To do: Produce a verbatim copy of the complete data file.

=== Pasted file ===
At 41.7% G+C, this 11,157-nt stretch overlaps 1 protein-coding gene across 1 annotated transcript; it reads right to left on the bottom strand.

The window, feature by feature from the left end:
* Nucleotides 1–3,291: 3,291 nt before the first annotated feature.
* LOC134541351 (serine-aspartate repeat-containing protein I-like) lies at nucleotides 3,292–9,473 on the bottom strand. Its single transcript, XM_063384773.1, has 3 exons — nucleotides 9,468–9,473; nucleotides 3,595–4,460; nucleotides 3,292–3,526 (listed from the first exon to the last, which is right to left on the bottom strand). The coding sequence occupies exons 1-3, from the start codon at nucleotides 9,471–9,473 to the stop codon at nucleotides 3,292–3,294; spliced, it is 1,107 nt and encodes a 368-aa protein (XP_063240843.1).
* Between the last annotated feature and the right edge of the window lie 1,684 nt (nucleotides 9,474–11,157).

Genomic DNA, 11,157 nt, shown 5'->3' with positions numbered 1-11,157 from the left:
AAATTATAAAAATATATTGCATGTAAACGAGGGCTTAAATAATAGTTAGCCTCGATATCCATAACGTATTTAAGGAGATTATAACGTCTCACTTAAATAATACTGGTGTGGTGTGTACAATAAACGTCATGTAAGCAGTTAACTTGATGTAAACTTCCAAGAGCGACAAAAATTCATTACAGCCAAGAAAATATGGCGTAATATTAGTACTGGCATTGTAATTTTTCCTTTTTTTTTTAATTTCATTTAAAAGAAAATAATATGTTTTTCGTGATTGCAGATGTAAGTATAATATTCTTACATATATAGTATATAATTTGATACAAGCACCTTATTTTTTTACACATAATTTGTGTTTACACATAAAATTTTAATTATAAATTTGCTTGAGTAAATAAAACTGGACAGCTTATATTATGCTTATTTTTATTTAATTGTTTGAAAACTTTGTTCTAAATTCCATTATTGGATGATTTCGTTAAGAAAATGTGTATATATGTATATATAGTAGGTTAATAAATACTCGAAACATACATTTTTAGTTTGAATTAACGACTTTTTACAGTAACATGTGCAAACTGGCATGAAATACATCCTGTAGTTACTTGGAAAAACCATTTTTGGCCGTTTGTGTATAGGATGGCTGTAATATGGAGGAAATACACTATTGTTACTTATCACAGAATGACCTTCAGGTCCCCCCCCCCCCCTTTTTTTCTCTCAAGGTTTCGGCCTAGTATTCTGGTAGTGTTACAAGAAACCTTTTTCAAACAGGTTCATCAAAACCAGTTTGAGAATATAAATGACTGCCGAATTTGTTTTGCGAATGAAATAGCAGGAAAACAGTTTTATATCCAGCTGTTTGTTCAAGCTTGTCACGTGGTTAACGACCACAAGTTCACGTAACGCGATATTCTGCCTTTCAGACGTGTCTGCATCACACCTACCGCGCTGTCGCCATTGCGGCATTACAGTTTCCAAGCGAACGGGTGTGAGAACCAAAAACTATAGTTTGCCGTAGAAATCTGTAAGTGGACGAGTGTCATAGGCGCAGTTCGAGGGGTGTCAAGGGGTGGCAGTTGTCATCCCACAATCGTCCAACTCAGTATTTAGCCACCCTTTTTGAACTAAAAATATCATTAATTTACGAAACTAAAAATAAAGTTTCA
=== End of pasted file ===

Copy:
At 41.7% G+C, this 11,157-nt stretch overlaps 1 protein-coding gene across 1 annotated transcript; it reads right to left on the bottom strand.

The window, feature by feature from the left end:
* Nucleotides 1–3,291: 3,291 nt before the first annotated feature.
* LOC134541351 (serine-aspartate repeat-containing protein I-like) lies at nucleotides 3,292–9,473 on the bottom strand. Its single transcript, XM_063384773.1, has 3 exons — nucleotides 9,468–9,473; nucleotides 3,595–4,460; nucleotides 3,292–3,526 (listed from the first exon to the last, which is right to left on the bottom strand). The coding sequence occupies exons 1-3, from the start codon at nucleotides 9,471–9,473 to the stop codon at nucleotides 3,292–3,294; spliced, it is 1,107 nt and encodes a 368-aa protein (XP_063240843.1).
* Between the last annotated feature and the right edge of the window lie 1,684 nt (nucleotides 9,474–11,157).

Genomic DNA, 11,157 nt, shown 5'->3' with positions numbered 1-11,157 from the left:
AAATTATAAAAATATATTGCATGTAAACGAGGGCTTAAATAATAGTTAGCCTCGATATCCATAACGTATTTAAGGAGATTATAACGTCTCACTTAAATAATACTGGTGTGGTGTGTACAATAAACGTCATGTAAGCAGTTAACTTGATGTAAACTTCCAAGAGCGACAAAAATTCATTACAGCCAAGAAAATATGGCGTAATATTAGTACTGGCATTGTAATTTTTCCTTTTTTTTTTAATTTCATTTAAAAGAAAATAATATGTTTTTCGTGATTGCAGATGTAAGTATAATATTCTTACATATATAGTATATAATTTGATACAAGCACCTTATTTTTTTACACATAATTTGTGTTTACACATAAAATTTTAATTATAAATTTGCTTGAGTAAATAAAACTGGACAGCTTATATTATGCTTATTTTTATTTAATTGTTTGAAAACTTTGTTCTAAATTCCATTATTGGATGATTTCGTTAAGAAAATGTGTATATATGTATATATAGTAGGTTAATAAATACTCGAAACATACATTTTTAGTTTGAATTAACGACTTTTTACAGTAACATGTGCAAACTGGCATGAAATACATCCTGTAGTTACTTGGAAAAACCATTTTTGGCCGTTTGTGTATAGGATGGCTGTAATATGGAGGAAATACACTATTGTTACTTATCACAGAATGACCTTCAGGTCCCCCCCCCCCCCTTTTTTTCTCTCAAGGTTTCGGCCTAGTATTCTGGTAGTGTTACAAGAAACCTTTTTCAAACAGGTTCATCAAAACCAGTTTGAGAATATAAATGACTGCCGAATTTGTTTTGCGAATGAAATAGCAGGAAAACAGTTTTATATCCAGCTGTTTGTTCAAGCTTGTCACGTGGTTAACGACCACAAGTTCACGTAACGCGATATTCTGCCTTTCAGACGTGTCTGCATCACACCTACCGCGCTGTCGCCATTGCGGCATTACAGTTTCCAAGCGAACGGGTGTGAGAACCAAAAACTATAGTTTGCCGTAGAAATCTGTAAGTGGACGAGTGTCATAGGCGCAGTTCGAGGGGTGTCAAGGGGTGGCAGTTGTCATCCCACAATCGTCCAACTCAGTATTTAGCCACCCTTTTTGAACTAAAAATATCATTAATTTACGAAACTAAAAATAAAGTTTCA